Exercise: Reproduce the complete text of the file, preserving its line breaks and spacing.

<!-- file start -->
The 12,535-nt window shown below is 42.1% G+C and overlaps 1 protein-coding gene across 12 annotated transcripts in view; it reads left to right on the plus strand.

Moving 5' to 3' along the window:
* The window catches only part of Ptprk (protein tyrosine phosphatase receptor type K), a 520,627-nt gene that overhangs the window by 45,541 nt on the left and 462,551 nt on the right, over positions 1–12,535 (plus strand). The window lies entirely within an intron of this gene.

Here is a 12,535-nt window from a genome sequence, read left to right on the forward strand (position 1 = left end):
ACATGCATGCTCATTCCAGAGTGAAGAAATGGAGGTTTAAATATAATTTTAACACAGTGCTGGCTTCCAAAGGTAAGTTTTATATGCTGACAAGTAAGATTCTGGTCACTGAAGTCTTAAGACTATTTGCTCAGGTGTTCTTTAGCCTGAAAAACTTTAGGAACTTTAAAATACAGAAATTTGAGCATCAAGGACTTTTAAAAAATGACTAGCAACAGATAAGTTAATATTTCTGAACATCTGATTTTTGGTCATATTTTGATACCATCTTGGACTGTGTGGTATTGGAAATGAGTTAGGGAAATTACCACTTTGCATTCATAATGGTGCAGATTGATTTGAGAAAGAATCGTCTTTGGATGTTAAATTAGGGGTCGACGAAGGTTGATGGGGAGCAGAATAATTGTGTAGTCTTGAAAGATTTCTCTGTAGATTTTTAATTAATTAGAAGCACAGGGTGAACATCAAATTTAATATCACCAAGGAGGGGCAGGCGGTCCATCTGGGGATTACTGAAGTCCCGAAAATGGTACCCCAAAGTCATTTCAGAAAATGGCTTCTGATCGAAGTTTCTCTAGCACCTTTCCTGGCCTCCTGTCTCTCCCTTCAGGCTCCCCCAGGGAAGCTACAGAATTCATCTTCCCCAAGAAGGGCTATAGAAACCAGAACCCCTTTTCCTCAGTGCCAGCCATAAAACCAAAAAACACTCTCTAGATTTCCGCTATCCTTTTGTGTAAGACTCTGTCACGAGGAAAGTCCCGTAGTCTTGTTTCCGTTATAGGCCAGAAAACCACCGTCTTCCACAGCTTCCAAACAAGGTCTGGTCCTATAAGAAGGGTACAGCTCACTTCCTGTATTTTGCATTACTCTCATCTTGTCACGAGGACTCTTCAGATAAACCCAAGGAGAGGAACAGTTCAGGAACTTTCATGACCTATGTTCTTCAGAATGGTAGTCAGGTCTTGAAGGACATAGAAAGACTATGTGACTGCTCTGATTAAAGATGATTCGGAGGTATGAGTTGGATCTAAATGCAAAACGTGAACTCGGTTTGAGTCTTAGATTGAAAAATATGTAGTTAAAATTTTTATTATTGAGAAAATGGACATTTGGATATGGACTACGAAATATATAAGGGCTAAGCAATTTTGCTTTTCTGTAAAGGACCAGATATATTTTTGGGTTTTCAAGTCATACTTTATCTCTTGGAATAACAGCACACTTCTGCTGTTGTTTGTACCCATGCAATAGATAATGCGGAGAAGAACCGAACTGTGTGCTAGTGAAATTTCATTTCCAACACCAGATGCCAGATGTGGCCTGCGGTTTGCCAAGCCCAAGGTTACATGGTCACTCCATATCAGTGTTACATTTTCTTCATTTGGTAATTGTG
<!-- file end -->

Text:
The 12,535-nt window shown below is 42.1% G+C and overlaps 1 protein-coding gene across 12 annotated transcripts in view; it reads left to right on the plus strand.

Moving 5' to 3' along the window:
* The window catches only part of Ptprk (protein tyrosine phosphatase receptor type K), a 520,627-nt gene that overhangs the window by 45,541 nt on the left and 462,551 nt on the right, over positions 1–12,535 (plus strand). The window lies entirely within an intron of this gene.

Here is a 12,535-nt window from a genome sequence, read left to right on the forward strand (position 1 = left end):
ACATGCATGCTCATTCCAGAGTGAAGAAATGGAGGTTTAAATATAATTTTAACACAGTGCTGGCTTCCAAAGGTAAGTTTTATATGCTGACAAGTAAGATTCTGGTCACTGAAGTCTTAAGACTATTTGCTCAGGTGTTCTTTAGCCTGAAAAACTTTAGGAACTTTAAAATACAGAAATTTGAGCATCAAGGACTTTTAAAAAATGACTAGCAACAGATAAGTTAATATTTCTGAACATCTGATTTTTGGTCATATTTTGATACCATCTTGGACTGTGTGGTATTGGAAATGAGTTAGGGAAATTACCACTTTGCATTCATAATGGTGCAGATTGATTTGAGAAAGAATCGTCTTTGGATGTTAAATTAGGGGTCGACGAAGGTTGATGGGGAGCAGAATAATTGTGTAGTCTTGAAAGATTTCTCTGTAGATTTTTAATTAATTAGAAGCACAGGGTGAACATCAAATTTAATATCACCAAGGAGGGGCAGGCGGTCCATCTGGGGATTACTGAAGTCCCGAAAATGGTACCCCAAAGTCATTTCAGAAAATGGCTTCTGATCGAAGTTTCTCTAGCACCTTTCCTGGCCTCCTGTCTCTCCCTTCAGGCTCCCCCAGGGAAGCTACAGAATTCATCTTCCCCAAGAAGGGCTATAGAAACCAGAACCCCTTTTCCTCAGTGCCAGCCATAAAACCAAAAAACACTCTCTAGATTTCCGCTATCCTTTTGTGTAAGACTCTGTCACGAGGAAAGTCCCGTAGTCTTGTTTCCGTTATAGGCCAGAAAACCACCGTCTTCCACAGCTTCCAAACAAGGTCTGGTCCTATAAGAAGGGTACAGCTCACTTCCTGTATTTTGCATTACTCTCATCTTGTCACGAGGACTCTTCAGATAAACCCAAGGAGAGGAACAGTTCAGGAACTTTCATGACCTATGTTCTTCAGAATGGTAGTCAGGTCTTGAAGGACATAGAAAGACTATGTGACTGCTCTGATTAAAGATGATTCGGAGGTATGAGTTGGATCTAAATGCAAAACGTGAACTCGGTTTGAGTCTTAGATTGAAAAATATGTAGTTAAAATTTTTATTATTGAGAAAATGGACATTTGGATATGGACTACGAAATATATAAGGGCTAAGCAATTTTGCTTTTCTGTAAAGGACCAGATATATTTTTGGGTTTTCAAGTCATACTTTATCTCTTGGAATAACAGCACACTTCTGCTGTTGTTTGTACCCATGCAATAGATAATGCGGAGAAGAACCGAACTGTGTGCTAGTGAAATTTCATTTCCAACACCAGATGCCAGATGTGGCCTGCGGTTTGCCAAGCCCAAGGTTACATGGTCACTCCATATCAGTGTTACATTTTCTTCATTTGGTAATTGTG